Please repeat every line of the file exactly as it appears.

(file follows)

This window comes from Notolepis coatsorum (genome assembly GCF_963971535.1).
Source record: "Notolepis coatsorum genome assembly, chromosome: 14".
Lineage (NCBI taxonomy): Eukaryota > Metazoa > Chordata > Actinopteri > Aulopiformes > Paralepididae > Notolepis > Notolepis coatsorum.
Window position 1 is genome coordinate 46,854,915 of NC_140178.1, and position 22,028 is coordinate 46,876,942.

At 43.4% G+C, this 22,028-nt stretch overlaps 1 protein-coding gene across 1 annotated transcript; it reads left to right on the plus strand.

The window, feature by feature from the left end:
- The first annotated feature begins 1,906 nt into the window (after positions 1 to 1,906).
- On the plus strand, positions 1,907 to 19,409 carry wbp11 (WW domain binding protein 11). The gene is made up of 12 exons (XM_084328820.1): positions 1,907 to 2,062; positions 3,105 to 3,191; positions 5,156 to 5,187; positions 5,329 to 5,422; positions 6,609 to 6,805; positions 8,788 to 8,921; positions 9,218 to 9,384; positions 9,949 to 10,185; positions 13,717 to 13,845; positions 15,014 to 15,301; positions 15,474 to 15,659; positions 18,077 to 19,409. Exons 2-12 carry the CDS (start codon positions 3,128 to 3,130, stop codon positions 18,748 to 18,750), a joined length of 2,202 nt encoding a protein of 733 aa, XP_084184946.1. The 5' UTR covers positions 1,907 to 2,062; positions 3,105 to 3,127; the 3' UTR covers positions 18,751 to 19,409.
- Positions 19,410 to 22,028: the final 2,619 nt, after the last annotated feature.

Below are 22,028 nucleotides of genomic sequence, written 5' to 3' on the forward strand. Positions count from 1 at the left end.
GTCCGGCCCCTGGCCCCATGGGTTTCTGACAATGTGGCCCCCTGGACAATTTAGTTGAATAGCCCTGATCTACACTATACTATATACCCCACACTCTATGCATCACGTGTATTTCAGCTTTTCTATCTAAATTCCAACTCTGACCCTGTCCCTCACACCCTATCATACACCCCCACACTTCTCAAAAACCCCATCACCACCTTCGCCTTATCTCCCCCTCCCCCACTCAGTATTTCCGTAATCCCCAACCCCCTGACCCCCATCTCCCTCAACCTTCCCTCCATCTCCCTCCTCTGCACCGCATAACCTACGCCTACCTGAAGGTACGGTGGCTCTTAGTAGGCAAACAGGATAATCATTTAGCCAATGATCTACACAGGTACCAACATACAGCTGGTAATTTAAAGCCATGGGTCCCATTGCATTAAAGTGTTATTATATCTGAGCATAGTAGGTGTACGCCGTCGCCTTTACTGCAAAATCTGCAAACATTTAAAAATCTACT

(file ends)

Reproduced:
This window comes from Notolepis coatsorum (genome assembly GCF_963971535.1).
Source record: "Notolepis coatsorum genome assembly, chromosome: 14".
Lineage (NCBI taxonomy): Eukaryota > Metazoa > Chordata > Actinopteri > Aulopiformes > Paralepididae > Notolepis > Notolepis coatsorum.
Window position 1 is genome coordinate 46,854,915 of NC_140178.1, and position 22,028 is coordinate 46,876,942.

At 43.4% G+C, this 22,028-nt stretch overlaps 1 protein-coding gene across 1 annotated transcript; it reads left to right on the plus strand.

The window, feature by feature from the left end:
- The first annotated feature begins 1,906 nt into the window (after positions 1 to 1,906).
- On the plus strand, positions 1,907 to 19,409 carry wbp11 (WW domain binding protein 11). The gene is made up of 12 exons (XM_084328820.1): positions 1,907 to 2,062; positions 3,105 to 3,191; positions 5,156 to 5,187; positions 5,329 to 5,422; positions 6,609 to 6,805; positions 8,788 to 8,921; positions 9,218 to 9,384; positions 9,949 to 10,185; positions 13,717 to 13,845; positions 15,014 to 15,301; positions 15,474 to 15,659; positions 18,077 to 19,409. Exons 2-12 carry the CDS (start codon positions 3,128 to 3,130, stop codon positions 18,748 to 18,750), a joined length of 2,202 nt encoding a protein of 733 aa, XP_084184946.1. The 5' UTR covers positions 1,907 to 2,062; positions 3,105 to 3,127; the 3' UTR covers positions 18,751 to 19,409.
- Positions 19,410 to 22,028: the final 2,619 nt, after the last annotated feature.

Below are 22,028 nucleotides of genomic sequence, written 5' to 3' on the forward strand. Positions count from 1 at the left end.
GTCCGGCCCCTGGCCCCATGGGTTTCTGACAATGTGGCCCCCTGGACAATTTAGTTGAATAGCCCTGATCTACACTATACTATATACCCCACACTCTATGCATCACGTGTATTTCAGCTTTTCTATCTAAATTCCAACTCTGACCCTGTCCCTCACACCCTATCATACACCCCCACACTTCTCAAAAACCCCATCACCACCTTCGCCTTATCTCCCCCTCCCCCACTCAGTATTTCCGTAATCCCCAACCCCCTGACCCCCATCTCCCTCAACCTTCCCTCCATCTCCCTCCTCTGCACCGCATAACCTACGCCTACCTGAAGGTACGGTGGCTCTTAGTAGGCAAACAGGATAATCATTTAGCCAATGATCTACACAGGTACCAACATACAGCTGGTAATTTAAAGCCATGGGTCCCATTGCATTAAAGTGTTATTATATCTGAGCATAGTAGGTGTACGCCGTCGCCTTTACTGCAAAATCTGCAAACATTTAAAAATCTACT